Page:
Many of tech's biggest companies are banding together to resist President Trump's stated decision to end the Deferred Action for Childhood Arrivals, or DACA, program. Per CNet's report, Google, Microsoft, and Facebook are a few of the 100 companies which sponsored an amicus brief filed in San Francisco yesterday.
The brief, which is publicly available, touches on one of the primary talking points around DACA, which is that it grants a heavy economic boon to these companies in the form of access to an expanded, skilled workforce. They write:
DACA has produced -- and is continuing to produce -- important benefits for America's companies and for our economy as a whole. Employment is not a zero sum game. Dreamers are filling vacancies at companies that cannot find enough workers to fill their needs.
Since the it was first introduced in 2012 by then-President Obama, over 800,000 children and young adults have taken advantage of the program, which defers deportation action and proceedings. In essence, it allowed children and teenagers who were brought in by their undocumented parents to remain in the U.S. while lawmakers worked to institute meaningful immigration reform. No progress has been made on that front, and with Trump's election, many don't expect that fact to change. But in the time since, those 800,000 DACA recipients, or Dreamers, have received full educations, with some of them graduating and joining the American workforce as trained professionals. The tech companies are choosing to center their focus on their contributions and the impact they have as individuals on the tech industry at large.
As an industry, tech has long relied on the skills of workers from overseas, which means they also rely on the government to enable such practices. The foremost example of this is the H1-B visa, which The Independent calls a "key pipeline" for tech companies, as it allows tech companies to bring talent into the country on work visas. The practice has been criticized by many in the past, as American workers are supposedly being replaced by these folks, but if nothing else, the practice shows that tech companies are heavily invested in immigration reform and rights. CNet also points out that Mark Zuckerberg, CEO of Facebook, created FWD.us back in 2013, a lobbyist group that works to advocate for immigration reform in Washington, D.C. He can also be seen speaking with a few Dreamers in this video he posted to Facebook.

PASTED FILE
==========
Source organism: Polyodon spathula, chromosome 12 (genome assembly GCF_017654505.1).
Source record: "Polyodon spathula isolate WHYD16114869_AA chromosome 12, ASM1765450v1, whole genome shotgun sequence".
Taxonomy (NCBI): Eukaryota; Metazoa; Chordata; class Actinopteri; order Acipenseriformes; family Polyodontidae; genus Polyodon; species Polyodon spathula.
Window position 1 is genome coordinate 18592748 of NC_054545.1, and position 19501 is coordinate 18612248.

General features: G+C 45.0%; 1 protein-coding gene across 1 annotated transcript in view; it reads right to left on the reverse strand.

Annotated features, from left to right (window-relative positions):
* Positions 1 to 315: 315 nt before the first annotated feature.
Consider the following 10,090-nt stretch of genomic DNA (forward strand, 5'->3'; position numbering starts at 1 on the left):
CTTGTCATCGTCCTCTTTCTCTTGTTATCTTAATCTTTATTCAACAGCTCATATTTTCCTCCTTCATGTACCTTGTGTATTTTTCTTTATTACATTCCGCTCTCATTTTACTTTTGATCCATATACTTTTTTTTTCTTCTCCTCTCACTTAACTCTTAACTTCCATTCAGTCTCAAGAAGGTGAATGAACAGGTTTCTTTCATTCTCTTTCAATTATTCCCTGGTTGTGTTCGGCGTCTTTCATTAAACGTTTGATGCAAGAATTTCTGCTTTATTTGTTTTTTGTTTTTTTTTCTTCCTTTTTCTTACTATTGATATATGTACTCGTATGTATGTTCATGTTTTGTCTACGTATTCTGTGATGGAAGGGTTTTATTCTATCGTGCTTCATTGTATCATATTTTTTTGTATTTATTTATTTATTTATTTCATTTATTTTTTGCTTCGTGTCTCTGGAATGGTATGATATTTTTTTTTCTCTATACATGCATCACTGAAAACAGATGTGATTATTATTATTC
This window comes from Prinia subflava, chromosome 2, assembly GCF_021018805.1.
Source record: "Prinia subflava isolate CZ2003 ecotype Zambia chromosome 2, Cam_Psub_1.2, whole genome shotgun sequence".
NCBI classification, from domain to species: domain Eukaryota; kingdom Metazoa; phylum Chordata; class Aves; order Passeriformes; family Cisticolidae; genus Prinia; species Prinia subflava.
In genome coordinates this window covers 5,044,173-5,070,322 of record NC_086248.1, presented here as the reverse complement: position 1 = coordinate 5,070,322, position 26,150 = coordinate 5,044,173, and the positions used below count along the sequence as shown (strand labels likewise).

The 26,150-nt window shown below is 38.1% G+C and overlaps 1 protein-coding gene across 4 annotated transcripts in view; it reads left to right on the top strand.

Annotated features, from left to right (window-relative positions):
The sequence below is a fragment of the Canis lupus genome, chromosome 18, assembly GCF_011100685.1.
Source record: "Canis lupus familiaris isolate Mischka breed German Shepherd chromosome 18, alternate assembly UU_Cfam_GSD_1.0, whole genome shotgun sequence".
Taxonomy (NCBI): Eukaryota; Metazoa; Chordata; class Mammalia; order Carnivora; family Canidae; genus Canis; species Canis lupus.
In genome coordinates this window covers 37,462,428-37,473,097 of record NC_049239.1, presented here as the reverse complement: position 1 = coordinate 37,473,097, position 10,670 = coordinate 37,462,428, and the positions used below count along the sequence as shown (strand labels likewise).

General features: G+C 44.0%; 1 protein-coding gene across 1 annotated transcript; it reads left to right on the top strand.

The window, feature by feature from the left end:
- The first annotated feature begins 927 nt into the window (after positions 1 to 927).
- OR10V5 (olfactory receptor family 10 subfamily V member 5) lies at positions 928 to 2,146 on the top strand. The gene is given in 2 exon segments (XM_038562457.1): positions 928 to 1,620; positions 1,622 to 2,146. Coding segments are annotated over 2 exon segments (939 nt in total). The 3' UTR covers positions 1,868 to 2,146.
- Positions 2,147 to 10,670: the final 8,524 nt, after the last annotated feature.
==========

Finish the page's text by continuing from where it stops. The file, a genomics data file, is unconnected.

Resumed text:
Elsewhere, Axios reports that Apple has filed its own brief. In theirs, they write, in part:
These talented and entrepreneurial people fill important and varied roles across the company, including in operations, research and development, administration, sales and marketing, and retail. Apple and its customers have benefitted greatly from their intelligence, ambition, creativity, resilience, and hard work. These employees are important contributors to Apple's unique culture. That unique culture enables employees throughout Apple to do the best work of their lives and excel at creating the most innovative products and providing the very best customer service.
Additionally, IBM has voiced their support, as Christopher Padilla, their VP of government affairs wrote:
They contribute to our company and help to drive innovation and excellence at IBM. In fact, one of our Dreamers recently worked around-the-clock remote shifts to ensure continuity of IBM services when Hurricane Harvey devastated Houston," Padilla said. "BM is actively urging Congress to find a permanent legislative solution to enable Dreamers to stay in the United States. We have also urged the court in this case to find that DACA's revocation was unfounded. The program is due to begin phasing out in less than five months, and we are committed to providing as much stability and predictability as possible to DACA recipients who work at IBM
Politico reports that Trump is still meeting with GOP senators, who are set to report on how much progress they've made in ending the DACA program, which is scheduled to terminate in March. Ostensibly, their plans would "a pathway to legal status" for the 800,000 or so Dreamers, but there's no word yet on what that pathway might look like.